Click to share on LinkedIn (Opens in new window) There’s a problem with the way feminism moves forward in reaction to breaking news stories. It brings focus to a single predator, a single incident, and people who haven’t faced the pervasiveness of misogyny can build stories around it about why this was the exception, not the rule. That Harvey Weinstein was typical of liberals or Hollywood, or Roy Moore and Bill O’Reilly were typical of conservatives, that this mass killer with a domestic violence background was typical of veterans or loners or was mentally ill, that case after case is a glitch in the pattern of society, not the pattern itself. But these are the norms, not the abberations. This is a society still permeated and shaped and limited by misogyny, among other afflictions. Obviously—as we keep having to reassure them, because when we’re talking about our survival we’re supposed to still worry about men feeling comfortable—not all men, but enough to impact virtually all women. And in another way all men, because we’re all warped by living in such a society, and because as Kevin Spacey’s case demonstrates, though men are nearly always the perpetrators, other men and boys are sometimes the victims. Being groomed to be a predator dehumanizes you, as does being groomed to be prey. We need a de-normalization of all that so we can rehumanize ourselves. Women spend their lives negotiating survival and bodily integrity and humanity in the home, on the streets, in workplaces, at parties, and now on the internet. The torrent of stories that has poured forth since the New Yorker and New York Times broke the long-suppressed stories about Weinstein tell us so. They tell us so in the news about famous women at the hands of famous men, in social media about the experiences of not-so-famous women and the endless hordes of abusers out there, whether we’re talking rape, molestation, workplace harassment, or domestic violence. This seems to be what’s produced the shock in a lot of what we are supposed to call good men, men who assure us they had no part in this. But ignorance is one form of tolerance, whether it’s pretending we’re in a colorblind society or one in which misogyny is some quaint old thing we’ve gotten over. It’s not doing the work to know how the people around you live, or die, and why. It’s ignoring or forgetting that we had this kind of story explosion before, in the 1980s, with Anita Hill’s testimony in 1991, after the Steubenville gang rape and New Delhi rape-torture-murder in late 2012, and the Isla Vista mass shooting in 2014. One sentence I come back to again and again is James Baldwin’s: “It is the innocence that constitutes the crime.” He’s talking about white people in the early 1960s ignoring the violence and destructiveness of racism, their opting out of seeing it. Article continues after advertisement You can say the same about men who have not bothered to see what is all around us: a country in which a woman is beaten every 11 seconds, in which as the New England Journal of Medicine put it, “domestic violence is the most common cause of nonfatal injury to women in the United States,” and male partners and former partners were responsible for a third of all murders of women in the US, in which there are hundreds of thousands of rapes a year and only about 2 percent of rapists do time for their crimes. A world in which Bill Cosby wielded a power that could silence more than 60 women and let his crime spree go unchecked for half a century, in which Weinstein assaulted and harassed more than 109 women who, for the most part, had no recourse until something in the system broke, or changed. A world in which Twitter temporarily shut down Rose McGowan’s account for a tweet related to Weinstein that allegedly contained a phone number, but did nothing when alt-right pundit Jack Posobiec tweeted out the workplace address of the woman who reported Moore sexually exploited her when she was 14, as it has done nothing about so many campaigns of threat against outspoken women. Because here’s a thing you might have forgotten about women being menaced or assaulted or beaten or raped: we think we might be murdered before it’s over. I have. And because there’s often a second layer of threat “if you tell.” From your assailant, or from the people who don’t want to hear about what he did and what you need. Patriarchy kills off stories and women to maintain its power. If you’re a woman, this stuff shapes you; it scars you, it tells you you are worthless, no one, voiceless, that this is not a world in which you are safe or equal or free. That your life is something someone else may steal from you, even a complete stranger, just because you’re a woman. And that society will look the other way most of the time, or blame you, this society that is itself a system of punishment for being a woman. Silence over these things is its default setting, the silence feminism has been striving to break, and is breaking. Each individual action may be driven by an individual man’s hate or entitlement or both, but those actions are not isolated. Their cumulative effect is to diminish the space in which women move and speak, our access to power in public, private, and professional spheres. Many men may not have perpetrated it directly, but as some have finally discussed, they benefitted from it; it knocked out some of their competition, it dug a Mariana Trench through the playing fields we’re always being told are level. Diana Nyad, the world-famous swimmer who has just revealed that starting when she was 14 her Olympic-champion swim coach began sexually assaulting her, talks about the harm she suffered, the way that it changed who she was, diminished her well-being. She says, “I might have defied ruin, but my young life changed dramatically that day. For me, being silenced was a punishment equal to the molestation.” This story: it could be that of dozens of women I know, hundreds or thousands whose stories I’ve heard. We treat the physical assault and the silencing after as two separate things, but they are the same, both bent on annihilation. Domestic violence and rape are acts that say the victim has no rights, not to self-determination or bodily integrity or dignity; that is a brutal way to be made voiceless, to have no say in your life and fate. Then to not be believed or to be humiliated or punished or pushed out of your community or your family—or in the case of Rose McGowan after Harvey Weinstein allegedly raped her, followed by spies intent on containing your voice and undermining your truth—is to be treated the same way over again. Ronan Farrow just exposed the network of spies employed to keep her silent; fellow New Yorker writer Emily Nussbaum noted, “if Rose McGowan had told the story of the Mossad spies earlier, everyone would have simply assumed she was nuts.” Because we tell stories about what’s normal, or we’re told them, and this level of malevolence from our prominent men is not supposed to be normal, even when we have so many stories confirming that it is. So many women who told stories about men trying to harm them were treated as crazy or as malicious liars, because it’s easier to throw a woman under the bus than a culture. The bus rolls forward on a red carpet of women. Trump gets out of the bus and brags about getting away with grabbing women by the pussy and gets elected president less than a month later. He puts in place an administration that starts clearcutting women’s rights, including the rights of victims of sexual assault. Fox renewed Bill O’Reilly’s contract after he settled a sexual harassment claim for 32 million dollars, a payment for silence from the victim that included destroying all the emails that documented what he had done to her. The Weinstein film company kept paying off victims, and the settlements purchased the victims’ silence. Fellow straight men in comedy apparently formed a protective wall of silence around Louis CK, making it clear that the man who kept jerking off at unwilling, non-consenting, appalled women was more valuable than those women were and would remain more audible than them. Until something broke; until journalists went fishing for the stories that had been hidden in plain sight. And the stories poured forth: about publishers, restaurateurs, directors, famous writers, famous artists, famous political organizers. We know these stories. We know how the victim in the 2012 Steubenville rape was harassed and threatened for reporting a rape by her high school peers. Four adults in the school district were indicted for obstructing justice by covering up the crimes. The message was clear: boys matter more than girls. One 2003 investigation reported that 75 percent of women who report workplace sexual harassment faced retaliation. What would women’s lives be like, what would our roles and accomplishments be, what would our world be, without this terrible punishment that looms over our daily lives? It would surely rearrange who holds power, and how we think of power, which is to say that everyone’s life might be different. We would be a different society. We have shifted a little over the past 150 years or so, but since the Civil War, black people have still been held back, since women got the vote 77 years ago, women of all colors have still been kept out, and of course black women got it both ways. Who would we be if our epics and myths, our directors and media moguls, our presidents, congressmen, chief executive officers, billionaires were not so often white and male? For the men now being exposed controlled the stories—often literally as radio executives, film directors, heads of university departments. These stories are doors we walk through or doors that slam in our faces. It is to the credit of Diana Nyad that, despite having a rapist as a coach, she became a great swimmer, to the credit of those Olympic gymnasts on the US team that they won gold medals despite having a molester for their doctor (more than 100 women have accused him to date). But who might they have been, in their personal lives as well as their professional achievements, without such harm being inflicted upon them by men who wished to harm them, who regarded harming them as their right and their pleasure? Who might we all have been if our society didn’t just normalize but celebrate this punishment and the men who inflict it? Who have we lost to this violence before we ever knew them, before they ever made their mark on the world? Half a century after the fact, Tippi Hedren told how Alfred Hitchcock sexually assaulted and harassed her off-camera and punished her on-camera and then told her, “his face red with rage,” if she continued rejecting his advances, “I’ll ruin your career.” Hitchcock, whose desire to punish beautiful women drives many of his films, did his best to do so, even blocking an Oscar nomination for her starring role in his 1964 film Marnie . These famous people are not the exceptions, but the examples, the public figures we know playing out the dramas that are happening in schools and offices and churches and political campaigns and families too. We live in a world where uncountable numbers of women have had their creative and professional capacity undermined by trauma and threat, by devaluation and exclusion. A world in which women were equally free and encouraged to contribute, in which we lived without this pervasive fear, might be unimaginably different. In the same way, a United States in which people of color did not have their votes increasingly suppressed, in which they did not also face violence and exclusion and denigration, might not just have different outcomes in its recent elections but different candidates and issues. The whole fabric of society would be something else. It should be. Because that is what justice would look like, and peace, or at least the foundation on which they could be built. Rebecca Traister and others have made the important point that we should not mourn the end of the creative lives of the men being outed as predators; we should contemplate the creative contributions we never had, will never know, because their creators were crushed or shut out. When Trump was elected we were told not to normalize authoritarianism and lies, but the losses due to misogyny and racism have been normalized forever. The task has been to de-normalize them and break the silence they impose. To make a society in which everyone’s story gets told. This too is a war about stories.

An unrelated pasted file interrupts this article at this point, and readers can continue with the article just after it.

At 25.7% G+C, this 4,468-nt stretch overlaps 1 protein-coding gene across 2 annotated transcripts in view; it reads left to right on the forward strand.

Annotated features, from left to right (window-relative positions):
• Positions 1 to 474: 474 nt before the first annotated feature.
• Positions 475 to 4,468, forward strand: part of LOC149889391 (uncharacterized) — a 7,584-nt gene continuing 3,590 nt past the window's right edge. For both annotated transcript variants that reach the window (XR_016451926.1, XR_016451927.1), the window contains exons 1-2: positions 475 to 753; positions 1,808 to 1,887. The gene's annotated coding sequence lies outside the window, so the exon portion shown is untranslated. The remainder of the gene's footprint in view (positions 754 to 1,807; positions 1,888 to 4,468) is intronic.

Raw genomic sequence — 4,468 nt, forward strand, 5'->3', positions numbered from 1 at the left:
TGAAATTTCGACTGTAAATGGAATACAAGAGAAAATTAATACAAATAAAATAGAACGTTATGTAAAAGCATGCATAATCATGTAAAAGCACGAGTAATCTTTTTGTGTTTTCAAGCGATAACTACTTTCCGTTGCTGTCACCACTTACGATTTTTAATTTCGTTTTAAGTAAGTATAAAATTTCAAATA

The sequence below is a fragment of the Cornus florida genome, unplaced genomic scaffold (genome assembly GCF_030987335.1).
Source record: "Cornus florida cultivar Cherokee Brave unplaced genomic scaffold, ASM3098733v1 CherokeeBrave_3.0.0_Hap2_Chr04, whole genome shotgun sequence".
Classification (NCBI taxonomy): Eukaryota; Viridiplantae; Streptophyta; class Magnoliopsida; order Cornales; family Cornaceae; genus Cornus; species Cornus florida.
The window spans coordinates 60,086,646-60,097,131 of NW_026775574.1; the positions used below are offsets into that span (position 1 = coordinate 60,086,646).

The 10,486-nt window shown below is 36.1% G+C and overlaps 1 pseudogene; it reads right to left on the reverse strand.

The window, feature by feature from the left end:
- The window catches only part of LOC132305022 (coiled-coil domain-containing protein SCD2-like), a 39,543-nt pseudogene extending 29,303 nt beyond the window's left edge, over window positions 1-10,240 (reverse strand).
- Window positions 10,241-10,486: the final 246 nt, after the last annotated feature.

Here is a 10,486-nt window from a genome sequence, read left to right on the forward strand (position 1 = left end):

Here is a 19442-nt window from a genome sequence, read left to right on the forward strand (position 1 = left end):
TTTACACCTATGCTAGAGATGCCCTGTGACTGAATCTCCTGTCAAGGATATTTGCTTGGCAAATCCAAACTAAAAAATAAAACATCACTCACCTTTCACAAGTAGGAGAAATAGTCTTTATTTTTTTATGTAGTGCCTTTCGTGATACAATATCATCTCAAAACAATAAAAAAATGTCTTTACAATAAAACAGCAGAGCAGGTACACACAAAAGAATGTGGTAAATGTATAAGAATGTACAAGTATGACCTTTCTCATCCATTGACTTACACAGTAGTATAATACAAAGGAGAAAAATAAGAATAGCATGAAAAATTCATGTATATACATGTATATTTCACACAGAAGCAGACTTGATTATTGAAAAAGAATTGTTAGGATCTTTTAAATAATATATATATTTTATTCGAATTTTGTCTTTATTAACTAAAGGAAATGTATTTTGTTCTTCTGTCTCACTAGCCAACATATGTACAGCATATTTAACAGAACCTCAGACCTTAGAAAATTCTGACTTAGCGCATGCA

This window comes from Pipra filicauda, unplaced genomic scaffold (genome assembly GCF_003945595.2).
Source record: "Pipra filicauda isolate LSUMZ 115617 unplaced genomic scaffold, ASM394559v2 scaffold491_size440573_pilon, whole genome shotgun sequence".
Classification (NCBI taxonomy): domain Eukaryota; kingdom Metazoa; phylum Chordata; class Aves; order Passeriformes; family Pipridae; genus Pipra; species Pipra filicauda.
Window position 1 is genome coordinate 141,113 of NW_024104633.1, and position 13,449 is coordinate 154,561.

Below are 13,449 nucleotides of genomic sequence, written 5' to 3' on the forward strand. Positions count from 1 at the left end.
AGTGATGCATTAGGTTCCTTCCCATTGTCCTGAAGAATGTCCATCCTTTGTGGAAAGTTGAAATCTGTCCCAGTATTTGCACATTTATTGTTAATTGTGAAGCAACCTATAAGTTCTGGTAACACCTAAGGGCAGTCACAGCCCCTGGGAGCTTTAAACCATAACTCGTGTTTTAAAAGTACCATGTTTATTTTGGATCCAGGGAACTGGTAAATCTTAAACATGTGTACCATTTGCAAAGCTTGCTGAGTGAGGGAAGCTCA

Raptors Rundown E2 - Ting goes skrra, presented by Coors Light - YouTube